AfterDawn: Tech news

Sony and Universal ready to commercially compete with P2P softwares?

Written by Lasse Penttinen @ 06 Jan 2003 11:11 User comments (16)

Mercury News has posted an interesting article about Sony's and Universal's commercial streaming service. It seems that there is quite a bit of doubt concerning the success of this kind of a business model.
Personally I think that if an online service would sell the music with reasonable pricing and in high sound quality, it might have plenty of potential customers. If you would get a commercial quality service with a fair pricetag, why bother hunting the files with P2P software?

2002 will be remembered as the year the recording industry showed it could sue and sell at the same time.

After trying only to shut down peer-to-peer networks on which their music is pirated, like the late Napster and its robust offspring Kazaa and LimeWire, the major labels have finally begun to compete with them.

Not all that successfully -- at least not yet. No one said that coaxing people to pay for what they can readily steal would be easy. Some analysts predict it will be futile.

But give them credit for the belated effort. The major labels have transferred much of their catalogs to the Internet. They have built a model, based on paid subscriptions, that they hope eventually will lure a generation of consumers who, by the labels' own fault, have come to view free music as a birthright.

Take the latest version of Pressplay, a joint venture of Sony Music Entertainment and Universal Music Group. It has the basic features that music buyers have been demanding: one site where you can go to play and buy individual tunes from all of the major labels. Beginning at $10 a month, you're offered unlimited access to listen to and to download whatever you want from thousands of tunes. The tunes will be playable on your computer as long as you pay the subscription.

If you want to transfer a favorite song to a portable player or burn a copy to make your own CD, you can do that, too, at $1 per song. Competing sites, like Listen.com and MusicNet, have or have announced similar services.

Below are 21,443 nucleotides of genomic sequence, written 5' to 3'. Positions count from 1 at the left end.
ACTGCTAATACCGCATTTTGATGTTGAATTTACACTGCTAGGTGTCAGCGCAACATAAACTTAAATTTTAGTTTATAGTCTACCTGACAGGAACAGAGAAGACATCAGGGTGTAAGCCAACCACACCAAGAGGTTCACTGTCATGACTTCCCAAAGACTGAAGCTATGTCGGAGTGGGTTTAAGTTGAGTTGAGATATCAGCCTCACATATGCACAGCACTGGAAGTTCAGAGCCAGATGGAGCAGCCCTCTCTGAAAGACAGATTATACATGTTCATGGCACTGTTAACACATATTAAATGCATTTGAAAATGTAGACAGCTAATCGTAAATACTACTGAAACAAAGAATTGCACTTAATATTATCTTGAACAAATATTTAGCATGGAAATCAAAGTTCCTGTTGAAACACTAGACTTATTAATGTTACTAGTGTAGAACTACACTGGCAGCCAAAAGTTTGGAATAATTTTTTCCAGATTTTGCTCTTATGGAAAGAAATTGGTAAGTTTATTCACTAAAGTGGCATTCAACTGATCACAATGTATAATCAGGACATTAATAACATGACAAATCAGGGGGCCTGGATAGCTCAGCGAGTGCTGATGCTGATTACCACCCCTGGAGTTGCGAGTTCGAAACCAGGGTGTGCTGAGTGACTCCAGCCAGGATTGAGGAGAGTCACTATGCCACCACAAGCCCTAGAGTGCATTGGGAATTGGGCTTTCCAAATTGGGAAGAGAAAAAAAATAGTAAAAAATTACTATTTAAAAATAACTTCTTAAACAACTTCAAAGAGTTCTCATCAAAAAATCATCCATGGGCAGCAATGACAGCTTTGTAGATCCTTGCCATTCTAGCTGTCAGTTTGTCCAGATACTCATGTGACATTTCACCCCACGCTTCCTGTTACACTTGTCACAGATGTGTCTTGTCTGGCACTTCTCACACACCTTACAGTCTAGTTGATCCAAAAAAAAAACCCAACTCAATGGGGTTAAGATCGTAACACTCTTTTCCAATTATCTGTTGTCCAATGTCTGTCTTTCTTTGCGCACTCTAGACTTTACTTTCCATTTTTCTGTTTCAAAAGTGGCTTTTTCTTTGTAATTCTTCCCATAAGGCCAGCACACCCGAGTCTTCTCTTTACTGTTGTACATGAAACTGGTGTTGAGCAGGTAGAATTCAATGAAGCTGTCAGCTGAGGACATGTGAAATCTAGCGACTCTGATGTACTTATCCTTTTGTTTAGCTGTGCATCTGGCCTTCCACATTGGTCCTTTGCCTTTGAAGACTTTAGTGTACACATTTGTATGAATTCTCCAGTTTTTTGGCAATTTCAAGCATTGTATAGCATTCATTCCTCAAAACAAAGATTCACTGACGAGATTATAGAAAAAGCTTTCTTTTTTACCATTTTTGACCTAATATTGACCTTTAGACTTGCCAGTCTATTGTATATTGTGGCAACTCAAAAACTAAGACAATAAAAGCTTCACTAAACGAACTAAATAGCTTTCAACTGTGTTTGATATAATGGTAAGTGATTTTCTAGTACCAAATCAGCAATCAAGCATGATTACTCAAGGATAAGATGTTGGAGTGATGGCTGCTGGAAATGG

Mercury News

Previous Next  

16 user comments

16.1.2003 12:29

I dunno if i see them competing properly with p2p!!

26.1.2003 15:06
T2K
Inactive

Is this a joke!! Its another Microsoft type cooperation trying to weasel there way in a scene that they don’t belong in! leave it to us real file sharing people that have been doing this since the 80's and aren’t trying to make a profit!!


T2K

36.1.2003 16:27

Too little, too late; I don't give a sh--; I have no sympathy; I loathe and refuse to accept their user-restrictions and 'DRM Initiatives'; I haven't heard *squat* from anyone about the quality of the downloaded music files; and I have NO intention of giving them ongoing access to my credit-card to maintain a mandatory monthly subscription just in order to purchase online the few tracks that I *would* like to have!, bla-bla-bla, etc. etc. (Can you imagine walking into a public record store and have the sales clerk tell you that you have to have a 'subscription' fee charged to your credit-card every month just to be able to be a customer, and buy (outright) any given music cd on the shelf?) 2002 may "be remembered as the year the recording industry showed it can sue and sell at the same time", but I will also remember it as yet another year in a long-line of years that the music companies sat around on their butts avoiding the *real* issues with their heads' stuck up their asses, sobbing into their martinis about the 'death' of the business due to P-to-P, and calling all of us blatant thieves and Pirates. They make me sick. Perhaps after they tire of watching their bottom lines steadily erode year after year, they'll do something useful for the consumer and music artists alike. But don't hold your breath waiting. I'm not. I admit, individual downloading of *any* (NOT a select *few*) favourite track, <provided that track is not _riddled_ with DRM, AND it's audio-quality is half-decent> is a welcome idea, and I would be quite willing to give my credit-card number out, *Maybe* !!! (There's a lot of "if's" in there, aren't there)? The ability to download personally-selected individual tracks would be a nice alternative to buying the pre-packaged "Greatest Hits" compilations that contain 40% filler and omit 2 or 3 obvious core choices, plus all of the other little "tricks" the music companies have foisted on us over the years. Nahhhh..... you'll be waiting till 2005 before any of this stuff will be worthwhile. -- A_Bitchy_Klingon --